The recent Minimum Support Price (MSP) declared by Government for year 2021-22 for paddy was fixed at Rs 1940 per quintal and for sesame it is an increase of Rs 452 per quintal, which is the highest absolute increase in MSP over the previous year. This remunerative price declaration has affirmed the Government’s desire for crop diversification and it appears, the increase in MSP, may not be arbitrarily stopped.
MSP is a form of market intervention to ensure that the producers do not suffer due to sharp fall in prices of their produce or do not have to undertake distress sale which is caused due to glut or excess production and this price is declared by the Government at the onset of sowing season. The CACP (Commission on Agricultural Cost and Prices) recommends the price of selected crops to the CCEA (Cabinet Committee on Economic Affairs) which is based on factors such as cost of crops, International price situation, trends in market price, demand and supply, effect on cost of living and other factors are taken into consideration while calculation MSP.
If the price of crop falls below the market price, the farmers can sell their crops at designated mandis at the mandated MSP. Declaration of MSP helps farmer undertake cropping decisions which will provide him with maximum economic benefit, it also sends a price signal to the market and merchants that the farmers may not sell their produce if the
price is lower than MSP. In reality, market prices for commodities are lower than MSP but at least it ensures that market price is not drastically lower than MSP. The procurement at MSP helps increase production which ensures food security, supplements farmers’ incomes by providing them with a safety net, and honors the commitment made by Government in case of National Food Security Act, 2013 which aims to cover vulnerable population. MSP also serves as a benchmark for agro-commodity market.
The declaration of MSP needs to be followed by procurement of these crops, but this does not always happen. The procurement happens in big towns and districts as Government cannot open procurement centers at every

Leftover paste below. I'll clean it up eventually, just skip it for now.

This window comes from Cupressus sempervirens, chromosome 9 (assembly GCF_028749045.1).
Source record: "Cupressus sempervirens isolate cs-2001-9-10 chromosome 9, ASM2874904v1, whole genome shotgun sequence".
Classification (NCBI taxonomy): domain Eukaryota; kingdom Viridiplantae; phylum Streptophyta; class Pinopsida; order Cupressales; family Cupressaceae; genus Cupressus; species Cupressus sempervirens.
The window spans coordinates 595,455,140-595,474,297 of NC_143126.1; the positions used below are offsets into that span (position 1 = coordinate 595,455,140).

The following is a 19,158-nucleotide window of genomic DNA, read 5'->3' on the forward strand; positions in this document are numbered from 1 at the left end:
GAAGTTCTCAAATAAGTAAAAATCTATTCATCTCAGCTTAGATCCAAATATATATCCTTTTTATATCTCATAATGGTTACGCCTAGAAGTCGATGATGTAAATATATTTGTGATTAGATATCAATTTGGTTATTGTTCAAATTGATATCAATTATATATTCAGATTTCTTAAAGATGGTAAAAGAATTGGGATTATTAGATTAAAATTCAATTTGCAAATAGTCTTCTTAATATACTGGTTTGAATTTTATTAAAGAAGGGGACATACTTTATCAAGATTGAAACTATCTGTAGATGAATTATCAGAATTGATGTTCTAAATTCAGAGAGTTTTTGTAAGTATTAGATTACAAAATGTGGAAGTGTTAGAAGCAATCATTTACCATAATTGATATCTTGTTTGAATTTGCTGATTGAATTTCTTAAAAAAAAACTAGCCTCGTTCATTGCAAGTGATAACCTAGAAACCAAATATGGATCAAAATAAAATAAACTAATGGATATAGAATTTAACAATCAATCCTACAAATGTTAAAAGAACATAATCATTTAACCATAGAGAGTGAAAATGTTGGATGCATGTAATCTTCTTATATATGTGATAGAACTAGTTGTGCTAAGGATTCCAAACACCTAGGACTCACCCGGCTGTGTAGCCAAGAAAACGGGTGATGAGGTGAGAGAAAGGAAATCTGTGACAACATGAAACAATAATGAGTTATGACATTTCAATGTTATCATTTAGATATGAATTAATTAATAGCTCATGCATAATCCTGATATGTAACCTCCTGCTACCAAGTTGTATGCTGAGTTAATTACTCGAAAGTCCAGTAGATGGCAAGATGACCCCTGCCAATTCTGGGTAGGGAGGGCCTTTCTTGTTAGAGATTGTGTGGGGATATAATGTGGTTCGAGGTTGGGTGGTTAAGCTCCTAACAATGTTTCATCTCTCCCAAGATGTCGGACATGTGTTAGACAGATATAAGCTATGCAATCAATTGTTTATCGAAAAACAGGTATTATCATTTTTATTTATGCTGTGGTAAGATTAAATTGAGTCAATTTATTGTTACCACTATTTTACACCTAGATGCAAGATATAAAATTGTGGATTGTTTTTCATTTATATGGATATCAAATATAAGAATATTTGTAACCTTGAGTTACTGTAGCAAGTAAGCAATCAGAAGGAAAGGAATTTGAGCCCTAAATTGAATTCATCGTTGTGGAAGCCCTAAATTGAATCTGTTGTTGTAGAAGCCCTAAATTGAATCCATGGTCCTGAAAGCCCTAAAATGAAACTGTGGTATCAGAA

areas. This leads to exclusion of farmers in remote and tribal places, who really need the increased price. The procurement also happens in few states. For example, the procurement of paddy mainly occurs in Punjab and Haryana even though there are many rice-producing states in our nation, thus widening the regional inequity. The increase in MSP has come at the cost of crop diversity and which has led to lesser production of pulses, edible oils, which has ultimately resulted in price rise in edible oils which is affecting the consumers’ ability to buy daily necessities.
As India has signed the Agreement on Agriculture (AoA) of WTO, India and other countries have to reduce the subsidies and support to the farmers. According to amber box of AoA, developing nations cannot give their subsidy more than 10% of agricultural output and developed countries have alleged that India gives more than 10% subsidy which is distorting the international trade and prices and making exports cheaper. Commerce and Industry Minister Shri Piyush Goyal has affirmed that India is not breaching the de-minimis level of 10% of agricultural output which was agreed in Peace clause of 2013 in WTO negotiations. But it may become difficult to maintain these limits if there is an increase in MSP. As per Dr. MS Swaminathan, this dilemma can be resolved by distinguishing ubsidies which would distort trade and subsidies which provide social protection against hunger and malnutrition.
The real solution to India’s agrarian problems such as farmer suicides and rural distress can be better solved by way of a conscious program to improve productivity and increased production by land consolidation, improving irrigation, and mechanization, use of agriculture-inputs, skilling labor, creation of storage facilities, flow of credit to farm sector and insurance would go a long way in minimizing pressure on MSP and augmenting agricultural growth.